Benny, a college freshman at the University of Akron, Ohio meets and falls for fellow freshman Christopher at a football game. With the support of their families and friends they embark on ... See full summary »
Craig is a rough kid in Blackpool, picking up cash as a bare-knuckle club fighter; he's also having a hard time accepting that he's gay. Outside a dance club, he meets Matt, a Londoner working for Kelvin, a shady but enterprising music producer. Matt's flatmate is a client, singer Paula Poptart, who's Matt's good friend but also insecure and needy as a performer. Craig comes down to London to join Matt, but this presents problems for Matt, who's had lots of blokes but never fallen in love. Matt's feelings, Kelvin's demands, Matt's dream to run a rock club, Paula's snits and jealousy, and Craig's lack of job skills combine to put Craig and Matt's relationship in jeopardy.Written by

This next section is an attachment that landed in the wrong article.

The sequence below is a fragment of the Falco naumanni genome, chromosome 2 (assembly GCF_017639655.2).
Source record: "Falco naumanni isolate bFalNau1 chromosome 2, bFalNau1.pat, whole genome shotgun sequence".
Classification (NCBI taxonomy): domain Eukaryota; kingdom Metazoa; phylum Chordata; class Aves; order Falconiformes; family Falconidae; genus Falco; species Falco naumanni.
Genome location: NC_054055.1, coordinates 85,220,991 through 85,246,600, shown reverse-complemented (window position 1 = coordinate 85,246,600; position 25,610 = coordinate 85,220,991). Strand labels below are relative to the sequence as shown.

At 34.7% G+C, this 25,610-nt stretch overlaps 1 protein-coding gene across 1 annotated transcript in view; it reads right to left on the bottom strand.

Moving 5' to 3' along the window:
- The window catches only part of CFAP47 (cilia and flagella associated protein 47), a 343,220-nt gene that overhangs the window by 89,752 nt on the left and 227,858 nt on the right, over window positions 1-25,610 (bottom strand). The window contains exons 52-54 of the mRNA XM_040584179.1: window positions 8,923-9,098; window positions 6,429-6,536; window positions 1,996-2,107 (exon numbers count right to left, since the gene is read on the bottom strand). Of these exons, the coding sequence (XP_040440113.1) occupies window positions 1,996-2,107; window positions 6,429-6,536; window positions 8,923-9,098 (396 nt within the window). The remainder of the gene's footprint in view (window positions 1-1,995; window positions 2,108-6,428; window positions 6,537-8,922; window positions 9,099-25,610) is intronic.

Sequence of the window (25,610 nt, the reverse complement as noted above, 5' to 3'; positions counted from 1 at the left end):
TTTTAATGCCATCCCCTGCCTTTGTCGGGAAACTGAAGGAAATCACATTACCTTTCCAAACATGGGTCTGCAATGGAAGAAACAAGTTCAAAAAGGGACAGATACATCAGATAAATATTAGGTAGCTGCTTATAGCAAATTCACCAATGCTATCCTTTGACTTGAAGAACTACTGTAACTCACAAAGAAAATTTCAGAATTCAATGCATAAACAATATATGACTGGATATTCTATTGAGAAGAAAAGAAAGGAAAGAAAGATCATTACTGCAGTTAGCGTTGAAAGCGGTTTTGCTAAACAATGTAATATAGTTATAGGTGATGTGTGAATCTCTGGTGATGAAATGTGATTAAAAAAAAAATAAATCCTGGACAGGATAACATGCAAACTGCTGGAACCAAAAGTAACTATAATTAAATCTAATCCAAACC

Somewhat disjointed in continuity, Like It Is nevertheless did hold my interest. Steve Bell, who plays the young boxer Craig, is effective as the bare-knuckle fighter trying to make his way in the world with his bare fists. At the same time he is troubled by the nature of his sexuality as gay impulses begin stirring when he meets Matt, played by Ian Rose. Their first attempt at a physical relationship is a disaster, but later on they consummate their love in a scene that must have been challenging for the two young actors. The film was obviously shot on low budget but the DVD has a couple of "extras," a sign for me that the producers are aiming to capture a larger audience. Unfortunately a big obstacle is the lack of captions. Much of the film was shot in Blackpool in northern England where the regional dialect is difficult for Americans to understand. It is a "foreign language," and the viewers need a break with some interpretation.
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